Balanced mutual funds were never really balanced
By re-classifying mutual fund scheme categories, Sebi has attempted to ensure that you get what you buy
Investors were used to seeing balanced funds on the shelves of distributors and their investment advisors. These funds used to invest at least 65-70% in equities and the rest in debt instruments. The name was misleading though; balanced funds were never really “balanced” due to their equity tilt. But the category was popular. At the end of May 2018, its size was 24% of all pure equity funds, up from 10% just two years ago.
Sebi had taken note of the misleading name. In recent years, it gave approvals to new balanced funds only if they endeavoured to hold equities and debt in almost equal proportions. In October 2017, Sebi issued a list of 36 categories and told all funds to reposition their schemes into these. It also took this opportunity to streamline balanced funds and all other hybrid funds.
Get what you buy
Sebi carved out two categories.
A Balanced Hybrid Fund can hold equities up to 40-60% of the total assets and the rest in debt. It would have to let go of its equity tax status. An Aggressive Hybrid Fund (which was earlier the balanced fund prevalent in the industry) can have 65-80% of assets in equities and 20-35% in debt. Most of the earlier balanced funds chose to, therefore, become Aggressive Hybrid Fund and had to sacrifice the name Balanced.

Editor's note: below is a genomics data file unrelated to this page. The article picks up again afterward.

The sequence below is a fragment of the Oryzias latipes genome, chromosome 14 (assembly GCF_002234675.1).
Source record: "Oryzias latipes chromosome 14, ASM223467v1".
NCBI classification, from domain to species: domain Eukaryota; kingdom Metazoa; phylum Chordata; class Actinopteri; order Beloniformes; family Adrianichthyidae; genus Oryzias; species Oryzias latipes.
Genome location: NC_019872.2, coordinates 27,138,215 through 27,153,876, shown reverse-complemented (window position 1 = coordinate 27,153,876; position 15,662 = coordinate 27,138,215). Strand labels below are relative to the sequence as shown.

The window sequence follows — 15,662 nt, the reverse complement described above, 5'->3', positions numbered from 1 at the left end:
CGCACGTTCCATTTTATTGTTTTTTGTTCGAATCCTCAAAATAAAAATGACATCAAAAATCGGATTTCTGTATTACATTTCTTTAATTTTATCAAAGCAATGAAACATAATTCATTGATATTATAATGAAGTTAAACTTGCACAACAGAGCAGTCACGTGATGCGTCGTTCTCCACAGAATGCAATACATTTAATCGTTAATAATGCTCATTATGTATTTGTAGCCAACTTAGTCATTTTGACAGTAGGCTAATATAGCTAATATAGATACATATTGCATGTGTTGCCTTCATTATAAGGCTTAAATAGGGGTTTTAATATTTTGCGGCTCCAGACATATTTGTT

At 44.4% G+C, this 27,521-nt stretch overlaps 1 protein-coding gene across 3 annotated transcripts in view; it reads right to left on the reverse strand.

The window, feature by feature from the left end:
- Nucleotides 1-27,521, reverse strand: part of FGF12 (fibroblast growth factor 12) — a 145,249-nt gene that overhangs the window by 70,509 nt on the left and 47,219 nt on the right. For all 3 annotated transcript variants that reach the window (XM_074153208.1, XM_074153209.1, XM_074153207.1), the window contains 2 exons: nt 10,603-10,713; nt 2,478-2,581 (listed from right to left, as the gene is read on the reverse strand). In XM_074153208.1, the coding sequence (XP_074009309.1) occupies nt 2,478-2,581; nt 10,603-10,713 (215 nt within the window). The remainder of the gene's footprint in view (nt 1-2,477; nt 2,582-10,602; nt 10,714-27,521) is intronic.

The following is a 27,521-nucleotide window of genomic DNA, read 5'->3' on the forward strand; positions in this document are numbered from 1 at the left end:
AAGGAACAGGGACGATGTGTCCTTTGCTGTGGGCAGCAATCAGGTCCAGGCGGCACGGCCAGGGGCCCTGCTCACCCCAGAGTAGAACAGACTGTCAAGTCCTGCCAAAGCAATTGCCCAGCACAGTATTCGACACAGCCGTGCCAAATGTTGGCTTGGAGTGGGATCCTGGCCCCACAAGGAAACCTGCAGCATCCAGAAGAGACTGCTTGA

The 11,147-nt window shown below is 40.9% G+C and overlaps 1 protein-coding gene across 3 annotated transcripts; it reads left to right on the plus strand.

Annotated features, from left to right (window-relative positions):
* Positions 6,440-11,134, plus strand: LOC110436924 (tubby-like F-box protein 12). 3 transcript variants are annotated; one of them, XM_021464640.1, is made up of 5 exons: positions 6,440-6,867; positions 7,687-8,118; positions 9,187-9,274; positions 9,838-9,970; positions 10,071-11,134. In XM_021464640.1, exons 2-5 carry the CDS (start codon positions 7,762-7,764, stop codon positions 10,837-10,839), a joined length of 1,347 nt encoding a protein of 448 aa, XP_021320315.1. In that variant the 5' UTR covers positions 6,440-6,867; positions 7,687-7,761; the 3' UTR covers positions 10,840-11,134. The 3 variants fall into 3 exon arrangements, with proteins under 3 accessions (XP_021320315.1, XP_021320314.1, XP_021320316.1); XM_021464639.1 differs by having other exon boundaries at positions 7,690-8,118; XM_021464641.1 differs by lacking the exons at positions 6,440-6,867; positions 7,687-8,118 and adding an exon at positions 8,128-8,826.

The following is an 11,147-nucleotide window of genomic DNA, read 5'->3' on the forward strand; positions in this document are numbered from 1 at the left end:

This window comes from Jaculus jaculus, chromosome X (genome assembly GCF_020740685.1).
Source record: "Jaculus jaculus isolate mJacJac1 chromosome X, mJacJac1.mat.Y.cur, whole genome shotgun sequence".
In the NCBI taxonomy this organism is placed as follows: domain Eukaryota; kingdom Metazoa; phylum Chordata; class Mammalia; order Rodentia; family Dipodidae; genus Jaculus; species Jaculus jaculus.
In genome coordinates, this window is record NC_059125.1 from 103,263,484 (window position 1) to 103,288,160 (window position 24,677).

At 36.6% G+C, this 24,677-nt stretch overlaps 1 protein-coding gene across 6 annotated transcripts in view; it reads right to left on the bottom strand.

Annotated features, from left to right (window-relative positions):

A new category of hybrid fund was born out of this re-classification exercise called Dynamic Asset Allocation or Balanced Advantage fund. Here, a fund manager can swing wildly between equities and debt. If she feels equities are on their way down, she has a choice to switch completely to debt. But if she feels that equity markets have bottomed out and can now only go up, she can hold as much in equities as she’d like.
Sebi has also given an official status to other types of hybrid funds. Long-time MF investors would recollect schemes like monthly income plans. These invested 10-25% in equities and the rest in debt and aimed to give you a regular—preferably monthly or quarterly—income through dividends. Again, this was a misnomer as fund houses are barred from assuring dividends. These schemes shall now be called Conservative Hybrid Fund. They can invest 10-25% in equities and the rest in debt.
What you should do
Over the years, the need for mutual fund schemes to be more true-to-label have been felt at several levels.
By re-classifying scheme categories, Sebi has attempted to ensure that you get what you buy.
It’s always wise to avoid falling into traps like regular or monthly dividends that some of the erstwhile balanced funds offered.
Editor's Picks »
- Recent rise in trade deficit is not due to the oil prices
- Safeguard duty proposal has deepened uncertainty in the solar energy sector
- Fortis Healthcare: What now, after IHH entry and June quarter loss?
- Weak Q1 for Amara Raja but investors pin hopes on softening lead prices
- IDBI Bank Q1 results show how expensive it is for LIC